In September 2017, I woke in the middle of the night to my husband telling me he couldn’t breathe. With no warning, he suffered a fatal asthma attack right before my very eyes. The experience left me reeling and I still shudder with horror when I think back to the days that followed, trying to wrap my head around the death of my husband while doing unimaginable tasks as we planned for his funeral.
I had been thrust into the world of bereavement, trauma and grief and I was no longer the same person. The days, weeks and months that followed were filled with deep pain, sorrow, anger, confusion and overwhelm.
As my world collapsed around me, I still had to work. After all, I was now a single mother who had to provide an income for our broken family. Even the most basic tasks felt hard. I could barely concentrate as my emotions ran wild and I desperately wanted to shut myself off from the world and my work, but it just wasn’t possible.
At the time I was running my own business and was able to work my hours and days around my grief.
But for many others, this is not their experience as they re-enter their workplaces while they navigate their loss.
Updating bereavement policies
According to Fair Work Australia, employees are entitled to two days compassionate leave (also known as bereavement leave) each time an immediate family or household member dies or suffers a life-threatening illness or injury. Anyone that has experienced a significant bereavement would know that two days paid leave barely touches the surface of such a huge loss.
In my own experience, I wasn’t equipped physically, mentally, or emotionally to attend any kind of public place, let alone the workplace, only two days after the death of my husband. In fact, I was barely able to do anything in the weeks that followed.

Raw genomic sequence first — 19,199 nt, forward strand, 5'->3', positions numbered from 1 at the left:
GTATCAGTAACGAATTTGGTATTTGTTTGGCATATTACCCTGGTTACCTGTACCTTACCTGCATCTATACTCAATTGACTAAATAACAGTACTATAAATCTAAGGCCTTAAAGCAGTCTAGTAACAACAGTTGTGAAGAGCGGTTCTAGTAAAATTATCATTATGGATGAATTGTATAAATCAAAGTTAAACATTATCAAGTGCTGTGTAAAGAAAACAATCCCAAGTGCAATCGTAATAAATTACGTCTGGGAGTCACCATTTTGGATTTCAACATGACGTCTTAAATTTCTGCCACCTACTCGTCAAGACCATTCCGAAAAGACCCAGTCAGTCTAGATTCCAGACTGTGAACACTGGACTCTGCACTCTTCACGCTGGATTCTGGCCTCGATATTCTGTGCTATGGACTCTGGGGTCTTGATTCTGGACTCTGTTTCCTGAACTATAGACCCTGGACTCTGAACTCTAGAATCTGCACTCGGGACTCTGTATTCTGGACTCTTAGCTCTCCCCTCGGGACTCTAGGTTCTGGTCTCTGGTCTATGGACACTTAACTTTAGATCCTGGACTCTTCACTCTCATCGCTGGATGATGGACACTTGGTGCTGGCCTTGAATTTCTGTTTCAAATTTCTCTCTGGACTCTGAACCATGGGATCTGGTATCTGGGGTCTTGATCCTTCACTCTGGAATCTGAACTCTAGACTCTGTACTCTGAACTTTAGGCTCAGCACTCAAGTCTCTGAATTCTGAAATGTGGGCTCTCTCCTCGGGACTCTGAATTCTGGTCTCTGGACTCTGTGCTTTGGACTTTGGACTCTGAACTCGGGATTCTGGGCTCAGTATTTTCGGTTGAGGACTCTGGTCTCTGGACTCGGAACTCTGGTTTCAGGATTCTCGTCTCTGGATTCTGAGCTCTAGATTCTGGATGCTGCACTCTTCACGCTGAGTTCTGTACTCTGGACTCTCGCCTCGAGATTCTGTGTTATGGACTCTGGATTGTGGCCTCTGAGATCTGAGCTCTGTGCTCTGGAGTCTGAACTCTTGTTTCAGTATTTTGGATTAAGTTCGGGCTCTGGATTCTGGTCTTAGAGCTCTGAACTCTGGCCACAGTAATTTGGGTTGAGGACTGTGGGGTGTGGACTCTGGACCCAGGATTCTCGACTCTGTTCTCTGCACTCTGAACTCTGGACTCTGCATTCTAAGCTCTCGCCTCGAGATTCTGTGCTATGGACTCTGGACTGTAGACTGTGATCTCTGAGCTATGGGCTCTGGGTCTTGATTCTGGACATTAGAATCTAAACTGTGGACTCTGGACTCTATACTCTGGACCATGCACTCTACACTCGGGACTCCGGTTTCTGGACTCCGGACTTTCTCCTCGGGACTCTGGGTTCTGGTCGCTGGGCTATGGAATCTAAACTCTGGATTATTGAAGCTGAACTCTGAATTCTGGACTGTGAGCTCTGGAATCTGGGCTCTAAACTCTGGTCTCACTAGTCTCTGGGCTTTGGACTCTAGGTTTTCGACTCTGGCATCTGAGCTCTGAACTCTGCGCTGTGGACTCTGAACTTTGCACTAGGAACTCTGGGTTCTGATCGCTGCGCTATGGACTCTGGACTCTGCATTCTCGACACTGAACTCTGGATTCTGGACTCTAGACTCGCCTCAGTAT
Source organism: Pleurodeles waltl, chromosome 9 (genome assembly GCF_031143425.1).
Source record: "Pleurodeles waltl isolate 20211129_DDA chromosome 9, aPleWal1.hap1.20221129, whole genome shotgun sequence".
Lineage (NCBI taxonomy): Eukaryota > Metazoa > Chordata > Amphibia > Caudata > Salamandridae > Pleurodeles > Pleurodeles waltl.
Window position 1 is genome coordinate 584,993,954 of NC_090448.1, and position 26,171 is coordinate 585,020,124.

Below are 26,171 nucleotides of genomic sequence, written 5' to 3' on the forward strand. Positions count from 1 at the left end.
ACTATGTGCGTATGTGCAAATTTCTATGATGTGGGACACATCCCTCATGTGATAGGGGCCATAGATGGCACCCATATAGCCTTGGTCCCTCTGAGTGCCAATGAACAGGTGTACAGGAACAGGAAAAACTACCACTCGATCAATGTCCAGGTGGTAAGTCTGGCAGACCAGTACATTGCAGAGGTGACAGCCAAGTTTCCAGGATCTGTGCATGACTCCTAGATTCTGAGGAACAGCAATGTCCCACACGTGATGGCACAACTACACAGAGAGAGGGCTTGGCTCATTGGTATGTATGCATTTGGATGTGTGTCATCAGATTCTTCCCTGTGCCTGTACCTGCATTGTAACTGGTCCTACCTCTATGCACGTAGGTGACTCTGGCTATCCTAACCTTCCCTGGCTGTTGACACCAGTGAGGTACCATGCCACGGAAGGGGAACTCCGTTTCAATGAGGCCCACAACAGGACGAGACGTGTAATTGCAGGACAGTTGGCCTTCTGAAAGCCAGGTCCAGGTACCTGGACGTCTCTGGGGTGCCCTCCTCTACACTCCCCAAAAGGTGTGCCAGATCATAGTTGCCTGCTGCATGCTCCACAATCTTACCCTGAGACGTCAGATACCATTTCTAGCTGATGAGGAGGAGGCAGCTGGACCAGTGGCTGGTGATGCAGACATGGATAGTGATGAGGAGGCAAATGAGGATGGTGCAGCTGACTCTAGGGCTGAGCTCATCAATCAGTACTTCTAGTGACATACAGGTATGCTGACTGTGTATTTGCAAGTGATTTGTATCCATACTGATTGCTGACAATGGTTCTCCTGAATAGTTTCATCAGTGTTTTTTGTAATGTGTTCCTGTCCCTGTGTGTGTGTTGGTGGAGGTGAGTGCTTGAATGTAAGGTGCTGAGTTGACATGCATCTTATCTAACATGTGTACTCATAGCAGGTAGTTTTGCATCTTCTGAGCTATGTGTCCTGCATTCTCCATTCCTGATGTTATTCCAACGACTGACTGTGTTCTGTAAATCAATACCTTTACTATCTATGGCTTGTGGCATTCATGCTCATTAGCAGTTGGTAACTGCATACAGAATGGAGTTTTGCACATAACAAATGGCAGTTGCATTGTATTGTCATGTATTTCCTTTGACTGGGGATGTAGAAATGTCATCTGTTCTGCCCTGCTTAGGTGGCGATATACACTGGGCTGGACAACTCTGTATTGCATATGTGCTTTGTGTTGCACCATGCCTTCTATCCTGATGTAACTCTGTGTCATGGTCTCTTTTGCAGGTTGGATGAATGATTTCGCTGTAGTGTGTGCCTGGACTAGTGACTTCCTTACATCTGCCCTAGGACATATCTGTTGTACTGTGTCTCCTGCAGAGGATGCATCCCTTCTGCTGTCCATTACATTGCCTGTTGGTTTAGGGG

In a time when businesses are focusing on better parental leave policies and the wellbeing of their employees, bereavement leave appears to have been forgotten. Perhaps this is due to the often taboo and uncomfortable nature of this topic. However, the impact of grief is significant and vast, and unfortunately it is something all of us are likely to experience at one point or another.
Research suggests over a third of employees become more likely to leave their work after a significant bereavement, with 24% of employees wanting to leave specifically because they didn’t like the way the bereavement was handled. The way grief and bereavement are handled in the workplace is important when it comes to employee retention, their productivity and general wellbeing.
As it stands, many bereavement policies understand grief to be time-limited and generic and generally allow enough time to attend a funeral. In contrast, we are learning more and more that grief is not the linear experience we expect it to be, nor is it time limited, and it can have a huge toll on the mental and physical health of the employee experiencing loss.
While it helps that bereavement policies exist in Australia, they underestimate the grief journey and don’t allow for flexibility should an employee not be coping.
It’s time businesses rethink their bereavement policies and look at supporting their employees suffering loss. There are many ways this could look — whether it’s increased days of bereavement leave, or flexibility when someone re-enters the workplace in relation to the hours they work, or ensuring appropriate support systems are in place when it comes to their wellbeing.
When we recognise the devastating impact grief can have on employees and show up for them in a time of need, we demonstrate care, acknowledgement of the hard time they are facing, and allow them to grieve and heal in a supportive environment. Something a grieving person will always be grateful for.